“Well, perhaps, but we would need one that could spew a ball of fire five miles wide and eight miles long.”
There was another silence for a while as everyone mulled things over some more. Walking to the front of the hall, Tinkin said, “Wise One, we must make a decision.”
“Let us hold a The Grand Council tonight. Summon the all of the Aphid Nobles here and we shall discuss the matter.”
“It shall be done”, said Tinkin, and turning, he exited the hall, his green cape fluttering, his right hand over his heart, and storm clouds brewing in his dark eyes.
The Aphids began to migrate in a large unruly mass out of the Hall. They were all terrified and trembling. There was no whirring or clicking, but only the hushed shuffling of Aphid feet across the stone floor.
“Meow”, said Ember. Juliette scratched her behind the ears, and so the kitten began to purr.
“Is there a library of any sort here? I’d be curious to know if there is any history of the Locusts we could read here”, asked Juliette of Kintin who had joined them.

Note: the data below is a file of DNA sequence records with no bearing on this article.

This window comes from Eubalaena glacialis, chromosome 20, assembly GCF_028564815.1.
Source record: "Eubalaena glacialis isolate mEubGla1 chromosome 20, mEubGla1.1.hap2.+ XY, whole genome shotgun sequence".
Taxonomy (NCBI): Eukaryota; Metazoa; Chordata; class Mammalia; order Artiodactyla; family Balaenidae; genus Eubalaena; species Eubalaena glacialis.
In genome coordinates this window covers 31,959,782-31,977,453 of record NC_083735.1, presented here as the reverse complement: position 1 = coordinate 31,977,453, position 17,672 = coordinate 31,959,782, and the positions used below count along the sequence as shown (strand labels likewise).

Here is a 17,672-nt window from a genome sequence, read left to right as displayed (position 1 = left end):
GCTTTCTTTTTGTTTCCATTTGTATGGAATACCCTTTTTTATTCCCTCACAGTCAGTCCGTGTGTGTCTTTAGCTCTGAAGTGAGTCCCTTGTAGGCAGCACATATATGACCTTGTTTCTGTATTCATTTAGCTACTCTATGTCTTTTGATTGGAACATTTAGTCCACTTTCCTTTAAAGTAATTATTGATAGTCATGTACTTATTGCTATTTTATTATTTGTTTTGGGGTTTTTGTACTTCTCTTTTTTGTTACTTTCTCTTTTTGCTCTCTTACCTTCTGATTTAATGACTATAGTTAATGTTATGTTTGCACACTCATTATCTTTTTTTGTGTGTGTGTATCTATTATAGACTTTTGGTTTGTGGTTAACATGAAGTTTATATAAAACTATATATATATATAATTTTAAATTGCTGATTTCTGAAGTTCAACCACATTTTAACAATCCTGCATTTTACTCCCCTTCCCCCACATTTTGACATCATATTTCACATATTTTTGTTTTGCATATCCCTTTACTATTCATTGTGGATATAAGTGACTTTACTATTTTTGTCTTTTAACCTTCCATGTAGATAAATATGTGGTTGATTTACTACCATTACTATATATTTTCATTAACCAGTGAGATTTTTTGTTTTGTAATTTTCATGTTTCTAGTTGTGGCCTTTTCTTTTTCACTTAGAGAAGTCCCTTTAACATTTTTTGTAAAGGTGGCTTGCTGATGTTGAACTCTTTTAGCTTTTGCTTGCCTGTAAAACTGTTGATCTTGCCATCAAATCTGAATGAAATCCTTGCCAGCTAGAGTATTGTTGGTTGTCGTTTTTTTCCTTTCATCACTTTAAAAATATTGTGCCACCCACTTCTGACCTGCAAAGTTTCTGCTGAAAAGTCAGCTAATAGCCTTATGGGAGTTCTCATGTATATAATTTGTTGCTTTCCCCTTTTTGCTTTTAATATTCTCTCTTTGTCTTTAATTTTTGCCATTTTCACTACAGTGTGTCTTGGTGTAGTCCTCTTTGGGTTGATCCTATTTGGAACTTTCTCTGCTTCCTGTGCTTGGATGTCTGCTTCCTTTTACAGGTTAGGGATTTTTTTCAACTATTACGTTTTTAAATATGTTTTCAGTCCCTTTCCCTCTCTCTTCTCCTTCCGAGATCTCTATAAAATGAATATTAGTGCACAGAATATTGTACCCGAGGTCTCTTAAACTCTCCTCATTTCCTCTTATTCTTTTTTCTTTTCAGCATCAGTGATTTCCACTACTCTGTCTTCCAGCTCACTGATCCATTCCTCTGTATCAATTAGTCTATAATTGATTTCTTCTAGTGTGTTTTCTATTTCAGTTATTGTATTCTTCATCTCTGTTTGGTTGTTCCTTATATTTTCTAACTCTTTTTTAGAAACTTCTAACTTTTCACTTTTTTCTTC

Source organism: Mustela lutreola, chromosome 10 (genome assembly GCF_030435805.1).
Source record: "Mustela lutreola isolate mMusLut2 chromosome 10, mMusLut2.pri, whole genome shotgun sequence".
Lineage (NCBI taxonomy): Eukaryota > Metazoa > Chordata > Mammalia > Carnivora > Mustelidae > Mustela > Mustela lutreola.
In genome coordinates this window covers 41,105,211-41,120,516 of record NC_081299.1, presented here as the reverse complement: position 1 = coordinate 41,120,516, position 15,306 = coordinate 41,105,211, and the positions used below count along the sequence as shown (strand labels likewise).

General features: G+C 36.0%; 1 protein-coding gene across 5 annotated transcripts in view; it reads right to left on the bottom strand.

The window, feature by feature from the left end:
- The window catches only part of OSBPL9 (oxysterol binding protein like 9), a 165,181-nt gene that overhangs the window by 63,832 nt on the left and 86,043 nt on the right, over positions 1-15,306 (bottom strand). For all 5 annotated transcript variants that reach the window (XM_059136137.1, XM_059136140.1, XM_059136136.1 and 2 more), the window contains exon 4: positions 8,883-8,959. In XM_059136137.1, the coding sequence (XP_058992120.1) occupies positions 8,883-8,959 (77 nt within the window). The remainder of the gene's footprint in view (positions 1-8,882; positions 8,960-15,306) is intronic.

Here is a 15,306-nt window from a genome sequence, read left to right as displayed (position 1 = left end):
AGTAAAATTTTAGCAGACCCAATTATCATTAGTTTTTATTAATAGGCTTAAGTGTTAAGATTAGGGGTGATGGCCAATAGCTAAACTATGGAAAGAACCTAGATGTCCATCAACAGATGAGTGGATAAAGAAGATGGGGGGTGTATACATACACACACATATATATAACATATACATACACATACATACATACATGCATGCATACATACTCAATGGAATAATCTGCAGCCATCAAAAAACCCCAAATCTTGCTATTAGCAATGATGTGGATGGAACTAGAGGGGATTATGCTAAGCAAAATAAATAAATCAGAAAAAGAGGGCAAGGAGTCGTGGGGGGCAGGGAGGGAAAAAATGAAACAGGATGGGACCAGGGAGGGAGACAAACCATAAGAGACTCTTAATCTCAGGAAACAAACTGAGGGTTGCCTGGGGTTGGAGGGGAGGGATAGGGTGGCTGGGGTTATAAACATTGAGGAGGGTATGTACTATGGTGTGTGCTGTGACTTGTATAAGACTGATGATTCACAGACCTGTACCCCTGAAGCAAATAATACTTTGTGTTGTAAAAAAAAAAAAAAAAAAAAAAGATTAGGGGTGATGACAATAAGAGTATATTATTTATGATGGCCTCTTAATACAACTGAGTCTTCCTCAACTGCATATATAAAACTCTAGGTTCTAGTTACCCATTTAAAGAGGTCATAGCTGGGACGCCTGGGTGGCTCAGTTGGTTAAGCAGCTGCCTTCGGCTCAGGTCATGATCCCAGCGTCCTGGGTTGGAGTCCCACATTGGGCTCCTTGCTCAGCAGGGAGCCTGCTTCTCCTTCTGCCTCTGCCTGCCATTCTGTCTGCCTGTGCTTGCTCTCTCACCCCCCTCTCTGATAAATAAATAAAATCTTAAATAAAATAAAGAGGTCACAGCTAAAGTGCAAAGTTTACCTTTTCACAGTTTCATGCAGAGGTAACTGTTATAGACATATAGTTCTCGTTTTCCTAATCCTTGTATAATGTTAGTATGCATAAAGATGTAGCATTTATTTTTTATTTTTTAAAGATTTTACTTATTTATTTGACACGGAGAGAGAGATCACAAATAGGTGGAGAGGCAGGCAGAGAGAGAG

“There is a library. I could take you there. I will need to translate the writings for you, but I am versed, and can do so.”
Down a long wide corridor, through archways and around several turns, and through towering halls they eventually came to a long narrow stone chamber whose walls were shelves upon which were many thousands of scrolls made of barkpaper. The chamber was silent, and there was a certain musty smell there. They soon found a librarian, who was sitting at a small wooden desk piled with scrolls. With her assistance they collected a number of scrolls which Kintin rolled out onto the broad reading table.
“Here is a scroll from the early days that speaks of the first coming of the Locusts”, said Kintin.
“Originally the Locusts were Grasshoppers and they lived alone. They dwelled by themselves as individual heroes. But at some time in the distant past the region they lived in became scarce of food, and they became more and more concentrated into a small area where there was still vegetation. They competed more and more fiercely for the food and became more and more aggressive, and transformed into beasts who tore one another from limb to limb and devoured everything in their path, and then they banded into a gigantic swarm and flew into the sky. At this time they transformed into the Red Locusts and they came swarming out of the mountains and devoured everything in their path, including each other. Most forms of life in the region died of starvation after the Locusts came. All that was green had been eaten away down to the roots. And the world turned grey and brown.”